Folder is Too Long to Copy Issue

May 24th, 2014 by Rossy Guide

What is that issue?

If you work with Windows long enough, especially with folders and files that have long names, you’ll run into a bizarre error: Windows will report that the folder path or file name is too long to move to a new destination or even delete.

The problem you’re running into is an unfortunate intersection of two systems that, in cases like this, yields an error. To understand exactly where the error comes from, we need to dig into the history of Long Filenames (LFN) and how Windows interacts with them before we delve into solutions.

Long Filenames were introduced, through the underlying MS-DOS architecture, in Windows 95. The new LFN system allowed for file and directory names of up to 255 characters. This was a welcome expansion of the previous file name system, usually called 8.3 filenaming because the name was limited to eight characters and a three digit extension, but also known as Short Filename (SFN).

How it can be fixed?

So what happened when you were cleaning up your computer is that you had a directory with an already long path (either because the folder names were long, the file names were long, or both), and when you attempted to move one or more of those directories into another directory with a long path, the total length of the path name exceeded the 260 character limit imposed by the MAX_PATH variable.

If you have a huge number of files with a long path and you don’t want to edit them all (or if you want to delete a ton of old directories that are too long for Windows to deal with when restricted by the MAX_PATH variable), there is a command-line work around. Even though Windows is restricted by the MAX_PATH variable, Windows engineers realized there would be situations wherein users would need to deal with longer path names. As such, the Windows API has a function for dealing with extremely long paths.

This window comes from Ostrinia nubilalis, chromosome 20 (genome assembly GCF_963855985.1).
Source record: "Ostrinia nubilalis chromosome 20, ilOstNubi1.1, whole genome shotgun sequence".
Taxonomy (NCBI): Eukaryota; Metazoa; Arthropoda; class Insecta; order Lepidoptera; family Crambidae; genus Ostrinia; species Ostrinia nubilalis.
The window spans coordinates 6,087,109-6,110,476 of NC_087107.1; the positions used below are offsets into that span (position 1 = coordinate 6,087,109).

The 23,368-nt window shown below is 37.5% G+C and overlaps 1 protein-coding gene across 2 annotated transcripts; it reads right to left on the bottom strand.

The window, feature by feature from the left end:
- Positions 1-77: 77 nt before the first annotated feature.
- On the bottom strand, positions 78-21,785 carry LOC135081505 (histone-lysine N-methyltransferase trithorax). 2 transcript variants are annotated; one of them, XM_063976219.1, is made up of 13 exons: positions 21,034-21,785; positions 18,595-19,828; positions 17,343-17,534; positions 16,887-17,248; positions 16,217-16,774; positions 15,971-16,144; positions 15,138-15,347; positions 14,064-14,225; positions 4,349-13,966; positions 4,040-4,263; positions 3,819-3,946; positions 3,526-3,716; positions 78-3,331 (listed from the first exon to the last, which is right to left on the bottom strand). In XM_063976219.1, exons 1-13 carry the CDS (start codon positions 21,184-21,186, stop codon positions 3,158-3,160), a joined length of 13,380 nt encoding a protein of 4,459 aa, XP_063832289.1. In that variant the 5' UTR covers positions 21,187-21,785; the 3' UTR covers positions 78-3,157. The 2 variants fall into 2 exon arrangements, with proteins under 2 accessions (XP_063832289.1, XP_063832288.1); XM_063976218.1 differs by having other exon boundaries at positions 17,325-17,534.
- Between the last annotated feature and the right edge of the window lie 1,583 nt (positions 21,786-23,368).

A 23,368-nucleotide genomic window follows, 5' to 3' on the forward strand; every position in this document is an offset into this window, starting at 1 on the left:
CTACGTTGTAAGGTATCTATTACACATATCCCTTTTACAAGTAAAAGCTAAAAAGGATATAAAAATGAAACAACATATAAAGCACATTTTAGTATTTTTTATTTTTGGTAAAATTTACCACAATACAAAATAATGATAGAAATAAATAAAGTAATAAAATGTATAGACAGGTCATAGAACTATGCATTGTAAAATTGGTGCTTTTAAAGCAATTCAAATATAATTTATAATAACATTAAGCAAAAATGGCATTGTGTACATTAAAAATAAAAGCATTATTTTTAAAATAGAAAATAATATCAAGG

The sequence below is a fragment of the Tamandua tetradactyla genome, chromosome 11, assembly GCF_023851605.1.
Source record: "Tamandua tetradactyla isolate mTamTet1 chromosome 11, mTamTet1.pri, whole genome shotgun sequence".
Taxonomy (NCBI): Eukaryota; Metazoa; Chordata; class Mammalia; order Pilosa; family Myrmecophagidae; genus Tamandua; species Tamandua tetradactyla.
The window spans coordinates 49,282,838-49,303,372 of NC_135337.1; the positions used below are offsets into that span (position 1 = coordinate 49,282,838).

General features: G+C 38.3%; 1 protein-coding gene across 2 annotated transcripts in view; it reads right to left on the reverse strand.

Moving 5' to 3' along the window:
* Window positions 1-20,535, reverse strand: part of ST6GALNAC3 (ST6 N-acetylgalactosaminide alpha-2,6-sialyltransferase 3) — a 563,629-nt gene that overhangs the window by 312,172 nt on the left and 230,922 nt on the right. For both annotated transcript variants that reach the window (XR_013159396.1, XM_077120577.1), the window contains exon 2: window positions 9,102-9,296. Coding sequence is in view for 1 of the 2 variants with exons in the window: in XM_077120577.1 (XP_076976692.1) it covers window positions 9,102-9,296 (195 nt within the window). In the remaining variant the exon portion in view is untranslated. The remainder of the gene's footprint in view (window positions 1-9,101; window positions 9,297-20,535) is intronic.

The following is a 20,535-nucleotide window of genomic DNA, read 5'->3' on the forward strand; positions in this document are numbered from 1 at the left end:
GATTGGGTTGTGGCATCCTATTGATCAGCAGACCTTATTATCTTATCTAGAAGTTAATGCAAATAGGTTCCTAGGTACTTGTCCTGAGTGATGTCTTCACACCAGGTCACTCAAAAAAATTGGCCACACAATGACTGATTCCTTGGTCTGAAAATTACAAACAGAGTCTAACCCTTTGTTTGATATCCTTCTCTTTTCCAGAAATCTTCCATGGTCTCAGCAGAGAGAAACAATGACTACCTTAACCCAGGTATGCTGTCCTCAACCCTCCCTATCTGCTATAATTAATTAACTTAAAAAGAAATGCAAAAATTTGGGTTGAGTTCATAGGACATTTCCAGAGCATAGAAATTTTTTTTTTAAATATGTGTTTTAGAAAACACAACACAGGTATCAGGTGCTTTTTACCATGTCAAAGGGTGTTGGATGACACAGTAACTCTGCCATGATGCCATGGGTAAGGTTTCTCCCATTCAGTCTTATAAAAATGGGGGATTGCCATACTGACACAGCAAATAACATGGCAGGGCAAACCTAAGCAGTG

It’s that ^^^ or u have too many folders in just one folder and remember all the folder names behind each other makes your error. Windows support only so many digits in the name and root of the folder. Go a few folders inside and shorten the names of the long name of the folder and extremely long file names.

In order to take advantage of that API and use command line tools on your unwieldy folders/file names, you simply need to append the directory name with a few extra characters. For example, if you had a huge directory structure that you wanted to delete (but received an error due to the path length when you attempted it), you could change the command from:

rmdir c:\documents\some-really-super-long-folder-name-scheme\

to:

rmdir \\?\c:\documents\some-really-super-long-folder-name-scheme\

 

The key is the addition of the \\?\ portion before the start of the file path; this instructs Windows to disregard the limitations imposed by the MAX_PATH variable and to interact with the path you just supplied as supplied/understood directly by the underlying files system (which can clearly support a longer path). As always, exercise caution at the command prompt to avoid accidentally deleting files or directories you intended to leave intact.

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